Findings from a PwC survey reveal that 83 per cent of respondents from traditional financial services firms believe part of their business is at risk to standalone fintech companies.
The survey – ‘“Blurred Lines” How Fintech is shaping Financial Services’ – assesses the rise of new technologies in the financial services (FS) sector and the subsequent impact on market players.
Over two-thirds of FS companies ranked pressure on profit margins as the top fintech threat, followed by loss of market share at 59 per cent.
“As with all markets around the world, the emergence of fintech companies in New Zealand is increasingly redefining customer expectations, with customers now expecting real time responses, increased functionality and usability in ways that can make it difficult for our larger FS players to respond,” said PwC New Zealand financial services leader Andy Symons.
Despite the findings, Symons acknowledged that fintech should be encouraged in the New Zealand market, stating that modern approaches to the FS sector are vital.
“We should encourage fintech start-ups to leverage new technologies, provoke and encourage innovation, support new ways of meeting customer needs and role model modern approaches to driving customer satisfaction,” he said.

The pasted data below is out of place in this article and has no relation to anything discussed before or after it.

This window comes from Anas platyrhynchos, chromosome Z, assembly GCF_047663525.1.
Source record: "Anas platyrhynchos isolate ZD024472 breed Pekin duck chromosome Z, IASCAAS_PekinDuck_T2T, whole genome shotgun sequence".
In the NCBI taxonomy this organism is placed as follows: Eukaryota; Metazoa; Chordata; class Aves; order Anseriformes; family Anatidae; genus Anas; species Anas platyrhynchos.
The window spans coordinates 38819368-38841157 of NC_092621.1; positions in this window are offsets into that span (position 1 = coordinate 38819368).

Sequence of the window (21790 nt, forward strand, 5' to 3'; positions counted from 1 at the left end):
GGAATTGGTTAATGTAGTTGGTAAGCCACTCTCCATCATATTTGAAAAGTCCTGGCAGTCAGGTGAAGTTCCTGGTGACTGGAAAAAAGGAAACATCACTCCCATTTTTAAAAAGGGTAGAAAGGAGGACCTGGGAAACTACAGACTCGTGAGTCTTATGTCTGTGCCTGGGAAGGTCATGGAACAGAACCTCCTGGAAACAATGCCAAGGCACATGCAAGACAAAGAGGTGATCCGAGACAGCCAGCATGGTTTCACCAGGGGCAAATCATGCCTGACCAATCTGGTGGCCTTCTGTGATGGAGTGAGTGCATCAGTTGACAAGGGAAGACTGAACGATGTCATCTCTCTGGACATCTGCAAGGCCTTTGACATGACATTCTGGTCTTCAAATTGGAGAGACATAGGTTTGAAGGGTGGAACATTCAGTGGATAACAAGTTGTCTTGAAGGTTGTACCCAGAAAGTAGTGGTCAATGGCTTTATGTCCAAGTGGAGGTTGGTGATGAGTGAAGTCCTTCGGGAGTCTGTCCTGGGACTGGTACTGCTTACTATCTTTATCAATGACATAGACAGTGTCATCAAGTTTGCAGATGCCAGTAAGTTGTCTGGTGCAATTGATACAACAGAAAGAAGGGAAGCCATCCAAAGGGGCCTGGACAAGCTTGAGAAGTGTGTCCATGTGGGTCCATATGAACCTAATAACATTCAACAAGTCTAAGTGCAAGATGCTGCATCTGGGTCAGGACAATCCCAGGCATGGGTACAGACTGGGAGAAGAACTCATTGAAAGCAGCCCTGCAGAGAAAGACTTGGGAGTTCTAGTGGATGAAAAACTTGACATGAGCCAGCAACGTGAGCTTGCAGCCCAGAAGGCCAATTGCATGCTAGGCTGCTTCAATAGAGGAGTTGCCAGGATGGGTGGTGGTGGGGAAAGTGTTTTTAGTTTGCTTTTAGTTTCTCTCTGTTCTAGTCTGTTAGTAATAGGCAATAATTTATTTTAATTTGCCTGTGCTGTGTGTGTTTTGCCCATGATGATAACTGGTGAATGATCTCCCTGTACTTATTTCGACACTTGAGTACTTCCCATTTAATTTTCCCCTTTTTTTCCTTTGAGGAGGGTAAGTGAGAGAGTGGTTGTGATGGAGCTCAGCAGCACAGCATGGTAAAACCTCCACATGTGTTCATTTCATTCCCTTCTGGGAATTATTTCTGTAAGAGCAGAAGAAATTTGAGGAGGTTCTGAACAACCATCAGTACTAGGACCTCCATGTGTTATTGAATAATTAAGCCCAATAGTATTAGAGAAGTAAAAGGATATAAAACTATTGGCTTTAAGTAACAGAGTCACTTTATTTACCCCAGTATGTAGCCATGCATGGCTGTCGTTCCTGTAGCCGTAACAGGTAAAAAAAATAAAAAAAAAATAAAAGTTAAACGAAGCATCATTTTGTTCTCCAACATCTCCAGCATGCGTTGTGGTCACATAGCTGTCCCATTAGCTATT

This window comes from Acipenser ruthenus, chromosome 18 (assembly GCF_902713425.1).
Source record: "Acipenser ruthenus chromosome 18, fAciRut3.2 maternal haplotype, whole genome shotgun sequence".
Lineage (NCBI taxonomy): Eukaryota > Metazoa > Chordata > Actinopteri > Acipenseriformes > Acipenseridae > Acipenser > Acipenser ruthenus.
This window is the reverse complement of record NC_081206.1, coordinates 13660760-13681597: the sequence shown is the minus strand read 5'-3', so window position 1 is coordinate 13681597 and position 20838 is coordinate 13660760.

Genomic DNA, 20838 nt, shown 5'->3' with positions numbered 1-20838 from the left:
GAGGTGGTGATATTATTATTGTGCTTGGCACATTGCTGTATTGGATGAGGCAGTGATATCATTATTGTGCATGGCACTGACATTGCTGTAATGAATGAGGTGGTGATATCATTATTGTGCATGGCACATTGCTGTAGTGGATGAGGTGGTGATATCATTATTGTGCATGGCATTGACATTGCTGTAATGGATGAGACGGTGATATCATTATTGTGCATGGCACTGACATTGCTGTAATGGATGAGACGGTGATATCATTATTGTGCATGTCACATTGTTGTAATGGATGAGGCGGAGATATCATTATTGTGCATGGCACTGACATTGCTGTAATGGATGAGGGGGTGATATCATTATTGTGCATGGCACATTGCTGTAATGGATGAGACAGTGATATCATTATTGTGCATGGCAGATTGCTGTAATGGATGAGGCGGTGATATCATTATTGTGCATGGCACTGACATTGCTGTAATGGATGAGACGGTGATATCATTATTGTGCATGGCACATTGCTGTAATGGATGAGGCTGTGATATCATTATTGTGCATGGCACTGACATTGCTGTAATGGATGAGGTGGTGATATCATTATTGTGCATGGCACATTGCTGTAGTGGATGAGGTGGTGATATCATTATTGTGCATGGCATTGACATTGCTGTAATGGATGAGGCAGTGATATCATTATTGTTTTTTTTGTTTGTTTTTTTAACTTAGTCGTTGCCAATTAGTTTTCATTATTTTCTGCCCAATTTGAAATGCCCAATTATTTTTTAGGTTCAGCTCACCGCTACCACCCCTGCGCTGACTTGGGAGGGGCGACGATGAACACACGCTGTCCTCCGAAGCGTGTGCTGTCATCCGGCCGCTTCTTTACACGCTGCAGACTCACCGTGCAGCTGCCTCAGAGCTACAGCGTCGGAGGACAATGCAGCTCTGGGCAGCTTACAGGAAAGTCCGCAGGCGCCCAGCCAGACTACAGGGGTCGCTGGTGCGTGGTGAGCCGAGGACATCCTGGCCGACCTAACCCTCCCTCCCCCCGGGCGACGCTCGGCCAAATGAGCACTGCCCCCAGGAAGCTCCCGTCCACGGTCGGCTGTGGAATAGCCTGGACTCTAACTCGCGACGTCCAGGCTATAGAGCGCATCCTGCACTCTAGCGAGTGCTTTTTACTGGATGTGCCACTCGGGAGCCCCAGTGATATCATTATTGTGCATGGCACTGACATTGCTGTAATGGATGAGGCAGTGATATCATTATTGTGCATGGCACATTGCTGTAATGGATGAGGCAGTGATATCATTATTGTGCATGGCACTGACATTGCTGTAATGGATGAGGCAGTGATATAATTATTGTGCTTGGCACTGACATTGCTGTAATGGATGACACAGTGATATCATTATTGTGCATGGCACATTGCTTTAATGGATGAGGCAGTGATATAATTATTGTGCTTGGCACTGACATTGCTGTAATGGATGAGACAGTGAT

The survey shows the banking industry is feeling the most pressure from fintech companies and is liable to lose up to 28 per cent of their market share.
For fintech companies, differences in management and culture (54 per cent), operational processes (47 per cent) and regulatory uncertainty (43 per cent) were identified as the top challenges when dealing with traditional FS firms.
Symons agreed that fintech companies also faced challenges in the marketplace.
“The big FS players that are quick to adopt new behaviours, are open to new technologies, are developing new partnering skills and are continuing to evolve their business models,” he said.
“Let’s not forget, New Zealand’s big FS players also innovate and manage scale and operational complexity in a competitive market relatively well.”